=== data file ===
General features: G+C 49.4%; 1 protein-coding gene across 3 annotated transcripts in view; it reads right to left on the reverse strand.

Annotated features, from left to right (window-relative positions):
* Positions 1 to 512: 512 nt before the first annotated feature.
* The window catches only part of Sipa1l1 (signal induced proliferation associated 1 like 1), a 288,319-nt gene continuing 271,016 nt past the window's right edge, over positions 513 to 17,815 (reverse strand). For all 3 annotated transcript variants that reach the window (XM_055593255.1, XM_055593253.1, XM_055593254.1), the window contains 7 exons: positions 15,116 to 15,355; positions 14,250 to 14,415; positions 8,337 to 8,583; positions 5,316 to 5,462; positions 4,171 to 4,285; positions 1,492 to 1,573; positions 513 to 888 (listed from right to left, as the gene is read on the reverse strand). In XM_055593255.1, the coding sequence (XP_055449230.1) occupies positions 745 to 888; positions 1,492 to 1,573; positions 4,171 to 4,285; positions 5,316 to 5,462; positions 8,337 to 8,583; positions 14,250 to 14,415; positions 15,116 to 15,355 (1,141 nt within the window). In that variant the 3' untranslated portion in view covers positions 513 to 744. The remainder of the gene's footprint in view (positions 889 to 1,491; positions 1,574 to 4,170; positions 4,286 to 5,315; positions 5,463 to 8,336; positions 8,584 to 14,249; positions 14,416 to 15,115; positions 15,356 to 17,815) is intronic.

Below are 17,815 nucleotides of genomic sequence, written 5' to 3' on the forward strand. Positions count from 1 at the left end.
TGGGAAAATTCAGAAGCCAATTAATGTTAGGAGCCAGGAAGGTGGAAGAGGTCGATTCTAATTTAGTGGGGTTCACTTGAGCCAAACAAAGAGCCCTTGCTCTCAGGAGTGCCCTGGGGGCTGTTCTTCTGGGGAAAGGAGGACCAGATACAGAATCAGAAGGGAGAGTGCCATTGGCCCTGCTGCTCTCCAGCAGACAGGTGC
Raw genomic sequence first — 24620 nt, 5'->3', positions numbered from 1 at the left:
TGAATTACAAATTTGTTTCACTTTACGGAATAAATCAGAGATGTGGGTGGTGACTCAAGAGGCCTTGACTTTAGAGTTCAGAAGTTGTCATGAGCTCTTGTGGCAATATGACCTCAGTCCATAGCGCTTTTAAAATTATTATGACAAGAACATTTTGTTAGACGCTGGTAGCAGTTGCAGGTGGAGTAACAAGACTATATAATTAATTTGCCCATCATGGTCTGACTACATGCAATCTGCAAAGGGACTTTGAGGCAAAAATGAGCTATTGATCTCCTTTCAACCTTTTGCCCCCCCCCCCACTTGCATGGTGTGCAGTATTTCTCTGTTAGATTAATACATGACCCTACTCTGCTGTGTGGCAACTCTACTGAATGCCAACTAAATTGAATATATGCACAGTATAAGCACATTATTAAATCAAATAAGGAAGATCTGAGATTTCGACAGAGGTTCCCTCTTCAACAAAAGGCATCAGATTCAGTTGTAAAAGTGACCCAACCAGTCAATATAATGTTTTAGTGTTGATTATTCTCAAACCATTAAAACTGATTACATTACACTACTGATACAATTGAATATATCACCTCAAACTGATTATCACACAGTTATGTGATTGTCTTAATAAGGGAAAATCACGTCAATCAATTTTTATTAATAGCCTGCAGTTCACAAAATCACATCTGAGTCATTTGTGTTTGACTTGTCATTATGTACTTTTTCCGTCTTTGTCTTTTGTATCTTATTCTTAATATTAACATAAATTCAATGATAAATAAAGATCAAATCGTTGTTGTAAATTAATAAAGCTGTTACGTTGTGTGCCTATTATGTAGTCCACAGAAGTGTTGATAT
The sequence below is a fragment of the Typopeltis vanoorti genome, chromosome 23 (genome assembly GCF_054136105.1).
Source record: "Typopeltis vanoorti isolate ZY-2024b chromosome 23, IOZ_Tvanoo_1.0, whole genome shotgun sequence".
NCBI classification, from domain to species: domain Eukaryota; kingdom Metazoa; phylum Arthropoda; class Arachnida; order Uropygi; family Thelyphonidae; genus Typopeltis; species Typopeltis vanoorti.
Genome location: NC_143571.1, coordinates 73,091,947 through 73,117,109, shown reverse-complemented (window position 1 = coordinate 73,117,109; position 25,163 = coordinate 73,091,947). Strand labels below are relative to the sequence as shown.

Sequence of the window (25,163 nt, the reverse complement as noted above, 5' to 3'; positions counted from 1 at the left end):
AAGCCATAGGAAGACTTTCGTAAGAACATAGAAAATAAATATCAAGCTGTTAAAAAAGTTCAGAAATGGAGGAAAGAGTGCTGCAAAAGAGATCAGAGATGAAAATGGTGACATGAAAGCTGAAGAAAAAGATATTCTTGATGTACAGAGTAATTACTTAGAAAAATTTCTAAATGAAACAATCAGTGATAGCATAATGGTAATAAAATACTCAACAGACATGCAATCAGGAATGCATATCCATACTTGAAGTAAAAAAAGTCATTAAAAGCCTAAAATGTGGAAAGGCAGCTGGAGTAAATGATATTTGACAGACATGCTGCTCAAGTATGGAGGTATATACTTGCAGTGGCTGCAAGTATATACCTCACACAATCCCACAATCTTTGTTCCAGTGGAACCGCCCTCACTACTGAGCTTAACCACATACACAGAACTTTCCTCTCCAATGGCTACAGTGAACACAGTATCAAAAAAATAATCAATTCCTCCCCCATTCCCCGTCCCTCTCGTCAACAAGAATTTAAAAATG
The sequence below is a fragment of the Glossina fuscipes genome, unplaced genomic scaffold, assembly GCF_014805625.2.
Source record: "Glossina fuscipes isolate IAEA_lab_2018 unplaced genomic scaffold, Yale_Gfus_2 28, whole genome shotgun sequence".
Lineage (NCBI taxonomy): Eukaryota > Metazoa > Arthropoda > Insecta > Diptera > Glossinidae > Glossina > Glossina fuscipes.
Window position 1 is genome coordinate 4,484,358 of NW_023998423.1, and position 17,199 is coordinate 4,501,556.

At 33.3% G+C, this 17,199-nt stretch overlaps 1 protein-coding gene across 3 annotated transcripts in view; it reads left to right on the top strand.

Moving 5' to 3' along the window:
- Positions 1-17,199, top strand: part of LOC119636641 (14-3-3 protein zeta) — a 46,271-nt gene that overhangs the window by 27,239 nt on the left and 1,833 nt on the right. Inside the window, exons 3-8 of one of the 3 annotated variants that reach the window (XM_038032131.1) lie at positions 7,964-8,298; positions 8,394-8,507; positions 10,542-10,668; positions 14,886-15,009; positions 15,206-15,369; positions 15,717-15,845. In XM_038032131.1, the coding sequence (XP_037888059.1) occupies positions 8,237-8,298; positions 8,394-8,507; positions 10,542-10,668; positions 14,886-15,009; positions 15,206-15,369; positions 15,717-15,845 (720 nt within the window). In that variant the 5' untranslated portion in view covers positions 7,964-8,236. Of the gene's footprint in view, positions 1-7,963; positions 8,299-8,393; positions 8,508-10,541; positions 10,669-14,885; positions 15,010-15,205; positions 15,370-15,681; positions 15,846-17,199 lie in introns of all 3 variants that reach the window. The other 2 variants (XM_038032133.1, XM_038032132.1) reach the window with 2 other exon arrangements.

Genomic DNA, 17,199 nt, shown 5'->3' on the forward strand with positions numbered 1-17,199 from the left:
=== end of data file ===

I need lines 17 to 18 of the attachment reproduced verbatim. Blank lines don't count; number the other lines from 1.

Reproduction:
Lineage (NCBI taxonomy): Eukaryota > Metazoa > Arthropoda > Insecta > Diptera > Glossinidae > Glossina > Glossina fuscipes.
Window position 1 is genome coordinate 4,484,358 of NW_023998423.1, and position 17,199 is coordinate 4,501,556.